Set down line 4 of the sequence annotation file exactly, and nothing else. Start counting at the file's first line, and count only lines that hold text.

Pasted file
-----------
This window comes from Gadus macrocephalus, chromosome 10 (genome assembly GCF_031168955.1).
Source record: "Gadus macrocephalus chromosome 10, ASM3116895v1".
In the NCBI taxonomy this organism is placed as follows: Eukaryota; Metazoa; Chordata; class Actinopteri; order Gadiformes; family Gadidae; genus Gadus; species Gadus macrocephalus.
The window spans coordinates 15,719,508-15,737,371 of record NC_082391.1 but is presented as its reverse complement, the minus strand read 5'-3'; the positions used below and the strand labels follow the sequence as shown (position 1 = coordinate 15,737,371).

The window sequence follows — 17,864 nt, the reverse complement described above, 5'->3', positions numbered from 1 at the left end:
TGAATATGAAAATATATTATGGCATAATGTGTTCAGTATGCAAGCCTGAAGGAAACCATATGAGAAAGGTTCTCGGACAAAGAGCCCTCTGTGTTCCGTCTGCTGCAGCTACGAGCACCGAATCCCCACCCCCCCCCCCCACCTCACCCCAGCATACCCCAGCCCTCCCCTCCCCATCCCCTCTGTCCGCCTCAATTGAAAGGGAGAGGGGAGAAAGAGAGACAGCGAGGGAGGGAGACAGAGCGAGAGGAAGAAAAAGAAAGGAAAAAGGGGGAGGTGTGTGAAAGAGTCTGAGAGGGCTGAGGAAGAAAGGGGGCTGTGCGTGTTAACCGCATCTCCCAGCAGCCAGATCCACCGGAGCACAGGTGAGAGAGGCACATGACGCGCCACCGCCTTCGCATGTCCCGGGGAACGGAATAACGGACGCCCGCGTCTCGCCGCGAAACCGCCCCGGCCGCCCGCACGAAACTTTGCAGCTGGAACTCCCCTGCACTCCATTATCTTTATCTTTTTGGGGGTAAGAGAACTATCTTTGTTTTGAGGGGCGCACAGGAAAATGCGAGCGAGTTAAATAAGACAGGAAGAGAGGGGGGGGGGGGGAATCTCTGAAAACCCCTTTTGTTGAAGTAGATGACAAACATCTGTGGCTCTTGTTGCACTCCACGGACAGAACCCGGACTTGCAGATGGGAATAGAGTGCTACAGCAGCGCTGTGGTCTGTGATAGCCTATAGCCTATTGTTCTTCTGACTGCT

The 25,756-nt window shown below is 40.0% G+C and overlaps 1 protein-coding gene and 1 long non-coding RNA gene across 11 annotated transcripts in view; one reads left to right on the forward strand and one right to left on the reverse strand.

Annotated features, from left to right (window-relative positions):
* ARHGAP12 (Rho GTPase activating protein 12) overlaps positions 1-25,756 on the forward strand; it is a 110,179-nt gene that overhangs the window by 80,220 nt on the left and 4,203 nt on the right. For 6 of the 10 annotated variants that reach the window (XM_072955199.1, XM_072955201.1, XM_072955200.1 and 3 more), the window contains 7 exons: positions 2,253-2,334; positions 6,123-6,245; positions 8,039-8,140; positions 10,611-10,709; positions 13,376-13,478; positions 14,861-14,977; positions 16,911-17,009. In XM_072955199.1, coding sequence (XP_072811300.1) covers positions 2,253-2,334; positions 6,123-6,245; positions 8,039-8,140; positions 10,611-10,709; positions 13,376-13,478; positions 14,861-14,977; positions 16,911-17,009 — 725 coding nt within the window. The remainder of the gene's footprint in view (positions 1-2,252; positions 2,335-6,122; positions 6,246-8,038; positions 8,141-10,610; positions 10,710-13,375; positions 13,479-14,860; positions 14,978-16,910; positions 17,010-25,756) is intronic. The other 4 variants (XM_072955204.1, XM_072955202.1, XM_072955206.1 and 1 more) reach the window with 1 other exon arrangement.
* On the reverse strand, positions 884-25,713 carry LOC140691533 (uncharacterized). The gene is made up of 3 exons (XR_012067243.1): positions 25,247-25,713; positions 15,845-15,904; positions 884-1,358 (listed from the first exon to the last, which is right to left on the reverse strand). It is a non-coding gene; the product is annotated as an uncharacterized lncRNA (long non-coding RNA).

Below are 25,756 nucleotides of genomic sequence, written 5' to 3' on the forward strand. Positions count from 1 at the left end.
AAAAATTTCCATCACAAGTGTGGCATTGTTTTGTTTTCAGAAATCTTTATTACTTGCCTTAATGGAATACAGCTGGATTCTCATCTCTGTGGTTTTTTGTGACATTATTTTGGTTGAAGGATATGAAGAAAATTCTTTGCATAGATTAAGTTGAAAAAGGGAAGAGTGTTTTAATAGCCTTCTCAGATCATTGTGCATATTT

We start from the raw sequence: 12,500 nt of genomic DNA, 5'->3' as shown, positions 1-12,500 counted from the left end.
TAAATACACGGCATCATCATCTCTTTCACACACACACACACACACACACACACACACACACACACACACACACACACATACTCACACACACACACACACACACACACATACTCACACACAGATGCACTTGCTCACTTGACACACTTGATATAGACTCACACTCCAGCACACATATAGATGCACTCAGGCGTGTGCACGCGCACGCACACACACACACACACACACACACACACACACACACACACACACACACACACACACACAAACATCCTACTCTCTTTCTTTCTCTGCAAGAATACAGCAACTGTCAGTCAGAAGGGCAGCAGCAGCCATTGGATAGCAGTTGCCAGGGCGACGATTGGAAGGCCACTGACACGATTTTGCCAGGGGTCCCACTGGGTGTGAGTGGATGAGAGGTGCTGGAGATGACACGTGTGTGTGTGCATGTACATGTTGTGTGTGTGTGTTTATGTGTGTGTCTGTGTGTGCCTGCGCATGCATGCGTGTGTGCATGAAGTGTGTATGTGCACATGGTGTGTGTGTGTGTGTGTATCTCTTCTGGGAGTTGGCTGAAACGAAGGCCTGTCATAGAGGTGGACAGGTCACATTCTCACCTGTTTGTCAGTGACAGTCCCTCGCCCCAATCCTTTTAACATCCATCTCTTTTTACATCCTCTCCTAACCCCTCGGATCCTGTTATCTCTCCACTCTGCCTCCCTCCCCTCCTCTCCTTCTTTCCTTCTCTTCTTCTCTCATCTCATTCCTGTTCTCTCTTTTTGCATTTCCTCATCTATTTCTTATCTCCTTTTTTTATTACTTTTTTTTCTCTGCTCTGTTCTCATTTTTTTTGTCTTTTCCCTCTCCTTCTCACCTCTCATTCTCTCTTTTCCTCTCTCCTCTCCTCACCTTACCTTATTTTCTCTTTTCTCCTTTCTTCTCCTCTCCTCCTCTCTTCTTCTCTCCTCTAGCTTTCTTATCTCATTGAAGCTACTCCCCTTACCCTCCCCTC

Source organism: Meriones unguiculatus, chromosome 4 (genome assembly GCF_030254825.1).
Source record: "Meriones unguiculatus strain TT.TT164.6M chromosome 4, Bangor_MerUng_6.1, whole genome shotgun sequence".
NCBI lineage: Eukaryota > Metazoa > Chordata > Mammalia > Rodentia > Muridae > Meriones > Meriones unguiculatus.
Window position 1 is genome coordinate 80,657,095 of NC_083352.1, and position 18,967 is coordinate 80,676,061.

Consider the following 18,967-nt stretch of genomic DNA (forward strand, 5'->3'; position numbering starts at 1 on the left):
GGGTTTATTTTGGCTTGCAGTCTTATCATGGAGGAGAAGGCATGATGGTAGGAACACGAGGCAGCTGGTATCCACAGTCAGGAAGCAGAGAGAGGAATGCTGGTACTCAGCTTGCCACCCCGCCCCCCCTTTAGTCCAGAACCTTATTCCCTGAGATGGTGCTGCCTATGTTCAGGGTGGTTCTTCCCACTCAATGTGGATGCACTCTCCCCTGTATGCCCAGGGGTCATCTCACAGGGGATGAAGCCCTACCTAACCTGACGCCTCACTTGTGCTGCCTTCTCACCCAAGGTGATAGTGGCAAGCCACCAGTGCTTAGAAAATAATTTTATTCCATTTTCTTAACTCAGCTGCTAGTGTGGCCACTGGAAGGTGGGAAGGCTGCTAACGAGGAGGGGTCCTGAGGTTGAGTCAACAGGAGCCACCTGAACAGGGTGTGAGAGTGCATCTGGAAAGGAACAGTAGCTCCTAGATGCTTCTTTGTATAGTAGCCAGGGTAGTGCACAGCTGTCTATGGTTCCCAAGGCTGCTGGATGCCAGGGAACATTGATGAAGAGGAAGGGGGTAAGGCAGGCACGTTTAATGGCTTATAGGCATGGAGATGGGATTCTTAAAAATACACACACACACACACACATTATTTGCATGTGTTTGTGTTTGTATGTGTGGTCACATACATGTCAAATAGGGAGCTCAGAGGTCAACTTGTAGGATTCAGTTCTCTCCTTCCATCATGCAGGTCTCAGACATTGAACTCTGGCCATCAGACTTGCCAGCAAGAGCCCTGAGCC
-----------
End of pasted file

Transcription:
The window spans coordinates 15,719,508-15,737,371 of record NC_082391.1 but is presented as its reverse complement, the minus strand read 5'-3'; the positions used below and the strand labels follow the sequence as shown (position 1 = coordinate 15,737,371).